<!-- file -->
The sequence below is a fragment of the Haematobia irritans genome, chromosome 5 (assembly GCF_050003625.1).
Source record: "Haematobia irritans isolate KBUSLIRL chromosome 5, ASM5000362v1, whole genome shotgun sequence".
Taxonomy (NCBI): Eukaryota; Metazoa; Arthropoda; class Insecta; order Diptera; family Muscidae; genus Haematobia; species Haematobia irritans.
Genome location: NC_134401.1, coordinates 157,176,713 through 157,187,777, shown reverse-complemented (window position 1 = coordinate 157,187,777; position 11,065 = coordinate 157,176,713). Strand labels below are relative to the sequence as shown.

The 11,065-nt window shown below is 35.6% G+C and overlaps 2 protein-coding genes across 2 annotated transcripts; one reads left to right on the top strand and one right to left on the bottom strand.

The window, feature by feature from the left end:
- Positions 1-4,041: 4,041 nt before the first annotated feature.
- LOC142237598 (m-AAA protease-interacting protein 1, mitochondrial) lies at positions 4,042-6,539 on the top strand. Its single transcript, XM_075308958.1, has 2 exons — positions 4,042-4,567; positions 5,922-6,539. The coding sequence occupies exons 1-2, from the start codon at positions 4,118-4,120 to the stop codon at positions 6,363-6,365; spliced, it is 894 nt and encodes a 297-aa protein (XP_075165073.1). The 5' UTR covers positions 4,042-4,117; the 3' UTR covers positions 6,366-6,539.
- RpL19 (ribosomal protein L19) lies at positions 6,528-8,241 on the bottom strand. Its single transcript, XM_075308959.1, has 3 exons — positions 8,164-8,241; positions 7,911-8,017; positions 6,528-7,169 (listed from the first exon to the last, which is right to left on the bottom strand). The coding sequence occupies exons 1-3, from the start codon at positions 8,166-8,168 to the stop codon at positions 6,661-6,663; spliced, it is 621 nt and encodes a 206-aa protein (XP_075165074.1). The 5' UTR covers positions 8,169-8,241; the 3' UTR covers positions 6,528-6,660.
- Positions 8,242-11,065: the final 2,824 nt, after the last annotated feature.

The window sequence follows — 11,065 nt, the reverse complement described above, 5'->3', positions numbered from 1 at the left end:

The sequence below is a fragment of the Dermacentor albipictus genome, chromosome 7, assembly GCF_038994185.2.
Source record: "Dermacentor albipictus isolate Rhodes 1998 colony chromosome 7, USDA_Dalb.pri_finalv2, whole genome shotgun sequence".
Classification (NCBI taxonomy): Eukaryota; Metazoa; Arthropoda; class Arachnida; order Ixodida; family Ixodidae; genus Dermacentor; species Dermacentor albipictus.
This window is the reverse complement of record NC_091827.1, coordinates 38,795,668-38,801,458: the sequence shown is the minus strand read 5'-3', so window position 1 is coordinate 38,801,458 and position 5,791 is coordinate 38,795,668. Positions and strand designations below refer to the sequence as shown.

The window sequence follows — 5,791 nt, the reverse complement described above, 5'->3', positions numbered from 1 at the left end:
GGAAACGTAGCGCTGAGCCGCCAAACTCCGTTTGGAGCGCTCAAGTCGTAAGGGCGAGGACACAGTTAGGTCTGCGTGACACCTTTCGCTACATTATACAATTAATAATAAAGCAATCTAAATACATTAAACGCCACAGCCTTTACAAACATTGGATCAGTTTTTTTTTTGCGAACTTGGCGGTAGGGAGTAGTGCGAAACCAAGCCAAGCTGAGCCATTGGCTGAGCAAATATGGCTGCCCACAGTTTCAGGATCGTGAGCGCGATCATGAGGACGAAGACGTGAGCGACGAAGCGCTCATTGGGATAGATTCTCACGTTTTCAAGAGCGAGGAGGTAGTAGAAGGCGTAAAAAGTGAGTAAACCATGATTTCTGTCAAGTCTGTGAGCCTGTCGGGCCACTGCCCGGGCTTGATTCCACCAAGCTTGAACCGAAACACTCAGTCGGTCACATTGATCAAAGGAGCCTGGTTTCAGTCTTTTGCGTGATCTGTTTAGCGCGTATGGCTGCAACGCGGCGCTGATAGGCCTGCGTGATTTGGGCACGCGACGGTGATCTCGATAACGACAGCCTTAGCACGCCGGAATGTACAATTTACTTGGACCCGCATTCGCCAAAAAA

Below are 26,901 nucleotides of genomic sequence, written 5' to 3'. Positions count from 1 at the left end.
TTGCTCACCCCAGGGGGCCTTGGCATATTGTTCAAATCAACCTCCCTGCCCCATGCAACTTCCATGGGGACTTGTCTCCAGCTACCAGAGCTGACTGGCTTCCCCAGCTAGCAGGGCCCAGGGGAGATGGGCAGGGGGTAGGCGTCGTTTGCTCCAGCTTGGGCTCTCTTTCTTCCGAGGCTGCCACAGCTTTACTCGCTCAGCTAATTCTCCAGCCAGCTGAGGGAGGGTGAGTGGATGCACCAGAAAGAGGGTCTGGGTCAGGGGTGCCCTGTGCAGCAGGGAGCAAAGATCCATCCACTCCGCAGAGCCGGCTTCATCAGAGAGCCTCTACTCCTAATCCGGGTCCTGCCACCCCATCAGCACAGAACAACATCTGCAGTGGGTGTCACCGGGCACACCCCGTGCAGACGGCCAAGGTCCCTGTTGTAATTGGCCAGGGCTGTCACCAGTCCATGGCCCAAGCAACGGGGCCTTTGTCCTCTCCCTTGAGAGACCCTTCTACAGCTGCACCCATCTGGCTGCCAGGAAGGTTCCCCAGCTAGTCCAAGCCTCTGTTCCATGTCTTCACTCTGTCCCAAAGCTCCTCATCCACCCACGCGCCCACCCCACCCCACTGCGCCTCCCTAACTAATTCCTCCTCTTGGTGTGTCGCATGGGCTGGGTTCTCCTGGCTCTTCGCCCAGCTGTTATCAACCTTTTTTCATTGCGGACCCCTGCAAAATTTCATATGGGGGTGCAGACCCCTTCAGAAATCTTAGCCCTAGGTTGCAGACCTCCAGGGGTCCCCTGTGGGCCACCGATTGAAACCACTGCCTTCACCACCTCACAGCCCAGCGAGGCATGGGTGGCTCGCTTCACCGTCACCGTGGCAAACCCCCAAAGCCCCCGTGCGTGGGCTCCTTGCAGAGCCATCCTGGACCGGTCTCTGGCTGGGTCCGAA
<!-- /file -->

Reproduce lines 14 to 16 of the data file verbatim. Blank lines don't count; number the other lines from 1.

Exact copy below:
Classification (NCBI taxonomy): Eukaryota; Metazoa; Arthropoda; class Arachnida; order Ixodida; family Ixodidae; genus Dermacentor; species Dermacentor albipictus.
This window is the reverse complement of record NC_091827.1, coordinates 38,795,668-38,801,458: the sequence shown is the minus strand read 5'-3', so window position 1 is coordinate 38,801,458 and position 5,791 is coordinate 38,795,668. Positions and strand designations below refer to the sequence as shown.

The window sequence follows — 5,791 nt, the reverse complement described above, 5'->3', positions numbered from 1 at the left end: